Proud Voices at Pride TO 2010

This year, I have been thrilled to have been invited to read from The Drifts at this year’s Proud Voices stage at Pride TO 2010. This has long been a secret aspiration of mine and here it is! But in light of Pride TO’s efforts to censor Queers Against Israeli Apartheid I have been struggling with the ethics around withdrawing from this event. After quite a bit of soul-searching and discussion with Vajdon (my partner), friends and colleagues I have decided that our communities’ visibility trumps these censorship efforts. We must be visible and we must resist censorship. Here’s a wonderful email exchange from this morning between Susan Cole, Coordinator of Proud Voices, it’s participants and me.

On 10-Jun-10, at 10:06 AM, Susan wrote:

hello proud voices –

many of you have been writing me asking about pride’s decision to ban the word Israeli Apartheid from the Pride parade. some of you have been so upset about the decision that you’ve dropped out of Proud Voices, some of you are determined to stay on and speak out against censorship and repression here and around the world on the Proud Voices stages. Others are distressed but aren’t sure what to do. And some of you think Pride made the right decision in the first place,

given the range of participants at Proud Voices i’m not surprised that there hasn’t been only one response to Pride’s decision.

Here’s mine.

i attended the meeting last monday of the coalition for free speech at pride and it was clear that the group was not proposing a single response to Pride. There was definitely no call for a boycott.

And so i’ve decided that he Proud Voices stage will be a free speech zone. i believe it’s important that those who are upset with Pride have a forum to say so and i’m inviting Proud Voices to do just that. And, just to be clear, free speech is a right for everyone on the stage, including those of you who approve of Pride’s decision. So – everyone, speak your minds.

To those of you who have said you’ll drop out, i do understand your outrage and your refusal to associate with censors. and i’d ask you again to reconsider and fight censorship with more free speech. if you can’t bring yourself to do that, i wholly respect your decision.

if you want to connect with other Proud Voices to discuss this, i’ve left all your addresses in the To: column so you can have some dialogue.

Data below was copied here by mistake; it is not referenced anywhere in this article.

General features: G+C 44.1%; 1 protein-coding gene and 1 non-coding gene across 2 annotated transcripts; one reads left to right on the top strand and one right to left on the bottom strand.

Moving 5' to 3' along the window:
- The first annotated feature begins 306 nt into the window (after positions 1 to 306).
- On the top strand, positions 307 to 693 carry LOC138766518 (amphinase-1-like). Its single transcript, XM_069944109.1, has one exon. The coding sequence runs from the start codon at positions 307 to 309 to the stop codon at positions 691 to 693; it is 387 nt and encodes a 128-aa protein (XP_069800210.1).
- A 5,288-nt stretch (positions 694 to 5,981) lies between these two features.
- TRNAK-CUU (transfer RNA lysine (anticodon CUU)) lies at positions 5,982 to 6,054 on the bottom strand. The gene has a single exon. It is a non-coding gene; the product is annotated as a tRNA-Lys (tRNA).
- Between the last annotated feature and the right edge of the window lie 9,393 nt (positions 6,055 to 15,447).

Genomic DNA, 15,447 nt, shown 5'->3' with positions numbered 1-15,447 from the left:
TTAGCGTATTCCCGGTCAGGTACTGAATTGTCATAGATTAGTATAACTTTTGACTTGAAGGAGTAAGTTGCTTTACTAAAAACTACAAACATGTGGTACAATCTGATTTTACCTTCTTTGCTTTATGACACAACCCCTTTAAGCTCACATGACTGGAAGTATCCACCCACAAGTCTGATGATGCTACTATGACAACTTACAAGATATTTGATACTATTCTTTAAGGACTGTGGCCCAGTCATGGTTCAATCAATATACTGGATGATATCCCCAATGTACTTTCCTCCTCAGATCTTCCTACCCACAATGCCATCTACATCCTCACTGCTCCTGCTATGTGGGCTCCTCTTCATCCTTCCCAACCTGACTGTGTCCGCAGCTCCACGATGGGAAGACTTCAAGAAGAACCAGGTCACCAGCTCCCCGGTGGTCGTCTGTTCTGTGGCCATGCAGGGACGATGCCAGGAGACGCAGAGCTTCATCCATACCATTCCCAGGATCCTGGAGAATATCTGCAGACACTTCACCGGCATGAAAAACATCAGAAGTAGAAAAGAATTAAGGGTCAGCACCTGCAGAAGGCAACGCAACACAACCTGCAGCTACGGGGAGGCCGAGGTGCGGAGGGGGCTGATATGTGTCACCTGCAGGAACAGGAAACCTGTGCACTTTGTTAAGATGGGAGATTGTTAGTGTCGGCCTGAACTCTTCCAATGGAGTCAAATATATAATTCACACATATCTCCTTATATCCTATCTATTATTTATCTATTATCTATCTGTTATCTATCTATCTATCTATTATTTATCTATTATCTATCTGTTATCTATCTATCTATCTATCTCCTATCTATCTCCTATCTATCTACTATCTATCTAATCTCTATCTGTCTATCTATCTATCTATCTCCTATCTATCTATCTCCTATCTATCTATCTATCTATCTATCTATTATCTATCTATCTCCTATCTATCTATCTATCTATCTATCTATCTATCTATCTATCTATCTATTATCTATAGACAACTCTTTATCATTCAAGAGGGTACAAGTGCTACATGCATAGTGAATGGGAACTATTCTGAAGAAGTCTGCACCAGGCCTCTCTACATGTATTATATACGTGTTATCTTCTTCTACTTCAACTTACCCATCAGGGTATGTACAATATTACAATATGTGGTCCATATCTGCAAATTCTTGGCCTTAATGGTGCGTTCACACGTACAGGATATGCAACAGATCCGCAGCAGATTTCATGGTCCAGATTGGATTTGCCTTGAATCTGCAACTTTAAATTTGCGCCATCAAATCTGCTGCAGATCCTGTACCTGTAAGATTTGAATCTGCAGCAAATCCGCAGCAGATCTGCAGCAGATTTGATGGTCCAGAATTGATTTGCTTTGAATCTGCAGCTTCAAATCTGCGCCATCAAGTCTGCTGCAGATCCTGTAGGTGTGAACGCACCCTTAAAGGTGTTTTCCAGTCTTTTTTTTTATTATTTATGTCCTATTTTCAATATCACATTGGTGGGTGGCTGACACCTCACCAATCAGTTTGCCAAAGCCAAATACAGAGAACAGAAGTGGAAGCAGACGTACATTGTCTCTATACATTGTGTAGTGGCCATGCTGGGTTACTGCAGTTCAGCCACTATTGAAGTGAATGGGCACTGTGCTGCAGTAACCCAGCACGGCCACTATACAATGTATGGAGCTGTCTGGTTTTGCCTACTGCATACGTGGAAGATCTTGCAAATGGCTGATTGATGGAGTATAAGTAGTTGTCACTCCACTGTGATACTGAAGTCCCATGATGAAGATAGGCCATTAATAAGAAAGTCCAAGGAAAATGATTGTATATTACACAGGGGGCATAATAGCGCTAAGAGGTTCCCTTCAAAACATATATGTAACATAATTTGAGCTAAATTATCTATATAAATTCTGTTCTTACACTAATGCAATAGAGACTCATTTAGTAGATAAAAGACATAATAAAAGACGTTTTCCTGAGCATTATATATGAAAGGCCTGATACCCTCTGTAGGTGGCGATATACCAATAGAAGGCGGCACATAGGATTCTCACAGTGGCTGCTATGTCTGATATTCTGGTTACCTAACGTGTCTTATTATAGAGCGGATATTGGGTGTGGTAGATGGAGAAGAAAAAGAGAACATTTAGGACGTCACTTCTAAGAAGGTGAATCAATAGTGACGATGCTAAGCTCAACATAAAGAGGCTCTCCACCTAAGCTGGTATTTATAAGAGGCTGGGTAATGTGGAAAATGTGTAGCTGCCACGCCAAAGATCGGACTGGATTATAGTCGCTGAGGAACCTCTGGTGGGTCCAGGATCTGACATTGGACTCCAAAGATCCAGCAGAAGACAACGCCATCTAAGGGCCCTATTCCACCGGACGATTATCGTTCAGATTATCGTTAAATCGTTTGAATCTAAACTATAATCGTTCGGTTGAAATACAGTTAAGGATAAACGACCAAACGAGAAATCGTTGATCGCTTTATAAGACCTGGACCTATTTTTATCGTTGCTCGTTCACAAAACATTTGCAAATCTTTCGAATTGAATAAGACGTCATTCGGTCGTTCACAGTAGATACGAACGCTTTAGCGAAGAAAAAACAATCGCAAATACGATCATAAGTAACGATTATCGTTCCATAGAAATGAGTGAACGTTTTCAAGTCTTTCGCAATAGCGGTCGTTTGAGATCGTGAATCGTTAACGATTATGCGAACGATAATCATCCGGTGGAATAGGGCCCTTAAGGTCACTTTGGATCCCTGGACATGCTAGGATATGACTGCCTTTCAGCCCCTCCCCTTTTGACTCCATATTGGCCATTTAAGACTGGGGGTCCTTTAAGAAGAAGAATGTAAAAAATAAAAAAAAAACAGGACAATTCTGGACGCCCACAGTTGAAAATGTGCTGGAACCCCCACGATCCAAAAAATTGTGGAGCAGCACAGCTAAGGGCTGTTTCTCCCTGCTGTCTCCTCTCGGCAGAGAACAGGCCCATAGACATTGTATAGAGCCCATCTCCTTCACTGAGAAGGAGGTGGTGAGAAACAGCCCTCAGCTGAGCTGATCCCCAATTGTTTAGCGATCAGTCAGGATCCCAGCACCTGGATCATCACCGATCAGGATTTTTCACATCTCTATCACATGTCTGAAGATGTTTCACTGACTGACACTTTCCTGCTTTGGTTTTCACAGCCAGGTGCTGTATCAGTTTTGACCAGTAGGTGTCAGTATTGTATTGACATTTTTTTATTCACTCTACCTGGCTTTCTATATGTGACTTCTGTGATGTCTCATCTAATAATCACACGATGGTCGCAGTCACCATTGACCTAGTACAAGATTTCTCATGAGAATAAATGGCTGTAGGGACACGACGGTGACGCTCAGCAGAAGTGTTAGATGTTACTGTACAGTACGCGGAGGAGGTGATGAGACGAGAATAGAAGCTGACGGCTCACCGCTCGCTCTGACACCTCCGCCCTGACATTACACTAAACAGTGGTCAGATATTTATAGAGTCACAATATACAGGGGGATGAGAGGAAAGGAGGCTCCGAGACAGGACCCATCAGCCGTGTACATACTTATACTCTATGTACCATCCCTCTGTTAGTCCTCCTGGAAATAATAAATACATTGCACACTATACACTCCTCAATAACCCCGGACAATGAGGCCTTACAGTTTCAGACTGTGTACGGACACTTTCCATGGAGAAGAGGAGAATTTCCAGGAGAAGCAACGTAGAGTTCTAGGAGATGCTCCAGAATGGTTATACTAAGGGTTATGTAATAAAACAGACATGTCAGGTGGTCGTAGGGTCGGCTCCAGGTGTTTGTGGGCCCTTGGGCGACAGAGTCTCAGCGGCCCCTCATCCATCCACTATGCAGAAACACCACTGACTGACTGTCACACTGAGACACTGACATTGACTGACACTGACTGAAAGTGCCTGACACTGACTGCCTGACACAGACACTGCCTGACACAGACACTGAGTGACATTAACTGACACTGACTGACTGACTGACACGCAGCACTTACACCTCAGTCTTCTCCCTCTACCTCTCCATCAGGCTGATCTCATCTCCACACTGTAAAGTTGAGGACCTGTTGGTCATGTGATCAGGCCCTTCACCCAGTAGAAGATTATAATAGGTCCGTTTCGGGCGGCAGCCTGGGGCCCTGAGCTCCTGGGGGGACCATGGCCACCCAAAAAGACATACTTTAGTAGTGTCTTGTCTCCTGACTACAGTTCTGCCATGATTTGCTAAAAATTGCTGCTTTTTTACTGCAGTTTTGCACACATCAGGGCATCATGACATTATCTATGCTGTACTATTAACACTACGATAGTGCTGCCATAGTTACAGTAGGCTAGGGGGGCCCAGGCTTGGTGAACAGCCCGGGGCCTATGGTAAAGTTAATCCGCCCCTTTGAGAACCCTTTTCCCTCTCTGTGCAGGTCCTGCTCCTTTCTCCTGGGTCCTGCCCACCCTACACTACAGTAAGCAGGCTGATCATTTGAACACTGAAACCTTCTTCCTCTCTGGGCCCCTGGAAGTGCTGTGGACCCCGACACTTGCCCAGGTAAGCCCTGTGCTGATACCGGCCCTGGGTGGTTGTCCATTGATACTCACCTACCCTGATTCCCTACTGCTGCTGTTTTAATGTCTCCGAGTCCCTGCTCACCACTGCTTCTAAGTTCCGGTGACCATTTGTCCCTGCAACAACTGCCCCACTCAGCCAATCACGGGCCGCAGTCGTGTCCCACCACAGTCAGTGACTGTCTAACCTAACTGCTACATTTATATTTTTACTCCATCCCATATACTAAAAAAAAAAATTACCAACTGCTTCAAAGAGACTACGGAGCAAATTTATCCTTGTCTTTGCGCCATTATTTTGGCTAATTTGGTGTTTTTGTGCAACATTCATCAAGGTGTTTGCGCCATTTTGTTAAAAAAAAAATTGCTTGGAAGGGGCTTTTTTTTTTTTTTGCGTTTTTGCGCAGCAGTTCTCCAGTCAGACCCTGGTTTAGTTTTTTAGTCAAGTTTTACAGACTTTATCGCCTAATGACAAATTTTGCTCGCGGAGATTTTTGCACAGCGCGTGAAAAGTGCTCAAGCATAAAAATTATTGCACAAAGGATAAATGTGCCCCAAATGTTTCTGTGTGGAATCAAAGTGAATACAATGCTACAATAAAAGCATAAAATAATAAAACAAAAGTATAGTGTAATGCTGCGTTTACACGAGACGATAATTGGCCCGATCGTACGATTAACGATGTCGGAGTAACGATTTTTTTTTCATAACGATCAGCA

unless i hear from you, i’ll assume that those of you who have contacted me with decisions to either stay or withdraw are standing by your decisions.

with great appreciation for your brains, talent and values,
sgc

From: thomvernon@sympatico.ca
Subject: Re: Pride and censorship
Date: June 10, 2010 10:29:16 AM EDT (CA)

Susan! Thank you so much for this email. Obviously, many of us have been torn. So honoured to have been invited, so dismayed at the direction Pride TO has taken. I, too, have seriously considered w/drawing (sshhh, don’t tell Coach House!). For myself, in my gut, I knew that a boycott or dropping out was not the right course. I have participated in, & attended, Prides in Chicago, LA, Lansing, MI and TO over the years. That one week – and even one day – is a unique opportunity for our communities to be visible. We must be visible.

I will not let our own’s effort to censor our own defeat that visibility to the wider world. I won’t sacrifice that. I will continue to push for free speech (but not hate-speech) in ours, and other’s, events. Literature and art is sacred terrain when it comes to censorship; if QuAIA is censored now, artists are next. I’m from the States, trust me – NEA 5, anyone? Mapplethorpe, Sprinkle, Miller?

While the last month has been going down, I’ve been on the road doing readings & workshops – most notably at the Harvey Milk Festival in Sarasota, FL. Harvey’s message that queer/gay rights are inextricably linked to human rights was punched up again for me and never more poignant. I wrote a number of blog posts (see “Me & Harvey” posts on American Refugee) from down there as I reflected on what was happening up here.

I am grateful that you addressed this as it had crossed my mind to contact you. thom

thomvernon.com
416-603-4494
416-807-5260 (C)
thomvernon@sympatico.ca

Thom’s novel The Drifts (Coach House Books/Northwestern UP, 2010) was released in April. He will be the July 2010 Writer in Residence at Open Book Toronto. Become a fan at facebook/thedrifts or follow at Twitter/thomvernon

Advertisements

~ by Thom on June 10, 2010.

Leave a Reply

Fill in your details below or click an icon to log in:

WordPress.com Logo

You are commenting using your WordPress.com account. Log Out / Change )

Twitter picture

You are commenting using your Twitter account. Log Out / Change )

Facebook photo

You are commenting using your Facebook account. Log Out / Change )

Google+ photo

You are commenting using your Google+ account. Log Out / Change )

Connecting to %s

 
%d bloggers like this: